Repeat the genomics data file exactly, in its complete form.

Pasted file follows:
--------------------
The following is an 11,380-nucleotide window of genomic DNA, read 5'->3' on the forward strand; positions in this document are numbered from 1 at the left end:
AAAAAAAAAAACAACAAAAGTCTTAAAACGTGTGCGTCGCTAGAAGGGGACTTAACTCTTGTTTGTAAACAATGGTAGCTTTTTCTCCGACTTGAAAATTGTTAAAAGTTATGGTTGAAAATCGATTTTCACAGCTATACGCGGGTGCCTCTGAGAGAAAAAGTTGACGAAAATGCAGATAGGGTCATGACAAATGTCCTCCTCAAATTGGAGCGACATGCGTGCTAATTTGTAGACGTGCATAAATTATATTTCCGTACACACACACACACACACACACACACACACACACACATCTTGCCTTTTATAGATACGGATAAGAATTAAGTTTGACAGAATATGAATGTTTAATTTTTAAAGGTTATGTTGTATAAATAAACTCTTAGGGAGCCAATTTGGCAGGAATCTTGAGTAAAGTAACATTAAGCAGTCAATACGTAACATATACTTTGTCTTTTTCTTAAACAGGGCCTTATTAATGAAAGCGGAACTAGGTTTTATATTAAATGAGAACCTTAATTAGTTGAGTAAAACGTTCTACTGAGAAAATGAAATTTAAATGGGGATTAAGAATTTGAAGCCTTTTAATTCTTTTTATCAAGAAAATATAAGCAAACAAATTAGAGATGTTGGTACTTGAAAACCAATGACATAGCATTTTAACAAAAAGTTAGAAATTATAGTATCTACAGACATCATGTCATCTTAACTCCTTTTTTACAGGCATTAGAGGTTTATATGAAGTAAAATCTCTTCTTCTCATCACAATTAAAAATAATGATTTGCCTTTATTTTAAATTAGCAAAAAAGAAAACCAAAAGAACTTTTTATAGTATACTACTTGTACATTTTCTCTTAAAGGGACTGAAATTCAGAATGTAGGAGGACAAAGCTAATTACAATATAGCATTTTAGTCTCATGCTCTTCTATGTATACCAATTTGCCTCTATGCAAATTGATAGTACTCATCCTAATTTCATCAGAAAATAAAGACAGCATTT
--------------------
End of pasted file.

The following is an 11,380-nucleotide window of genomic DNA, read 5'->3' on the forward strand; positions in this document are numbered from 1 at the left end:
AAAAAAAAAAACAACAAAAGTCTTAAAACGTGTGCGTCGCTAGAAGGGGACTTAACTCTTGTTTGTAAACAATGGTAGCTTTTTCTCCGACTTGAAAATTGTTAAAAGTTATGGTTGAAAATCGATTTTCACAGCTATACGCGGGTGCCTCTGAGAGAAAAAGTTGACGAAAATGCAGATAGGGTCATGACAAATGTCCTCCTCAAATTGGAGCGACATGCGTGCTAATTTGTAGACGTGCATAAATTATATTTCCGTACACACACACACACACACACACACACACACACACACATCTTGCCTTTTATAGATACGGATAAGAATTAAGTTTGACAGAATATGAATGTTTAATTTTTAAAGGTTATGTTGTATAAATAAACTCTTAGGGAGCCAATTTGGCAGGAATCTTGAGTAAAGTAACATTAAGCAGTCAATACGTAACATATACTTTGTCTTTTTCTTAAACAGGGCCTTATTAATGAAAGCGGAACTAGGTTTTATATTAAATGAGAACCTTAATTAGTTGAGTAAAACGTTCTACTGAGAAAATGAAATTTAAATGGGGATTAAGAATTTGAAGCCTTTTAATTCTTTTTATCAAGAAAATATAAGCAAACAAATTAGAGATGTTGGTACTTGAAAACCAATGACATAGCATTTTAACAAAAAGTTAGAAATTATAGTATCTACAGACATCATGTCATCTTAACTCCTTTTTTACAGGCATTAGAGGTTTATATGAAGTAAAATCTCTTCTTCTCATCACAATTAAAAATAATGATTTGCCTTTATTTTAAATTAGCAAAAAAGAAAACCAAAAGAACTTTTTATAGTATACTACTTGTACATTTTCTCTTAAAGGGACTGAAATTCAGAATGTAGGAGGACAAAGCTAATTACAATATAGCATTTTAGTCTCATGCTCTTCTATGTATACCAATTTGCCTCTATGCAAATTGATAGTACTCATCCTAATTTCATCAGAAAATAAAGACAGCATTT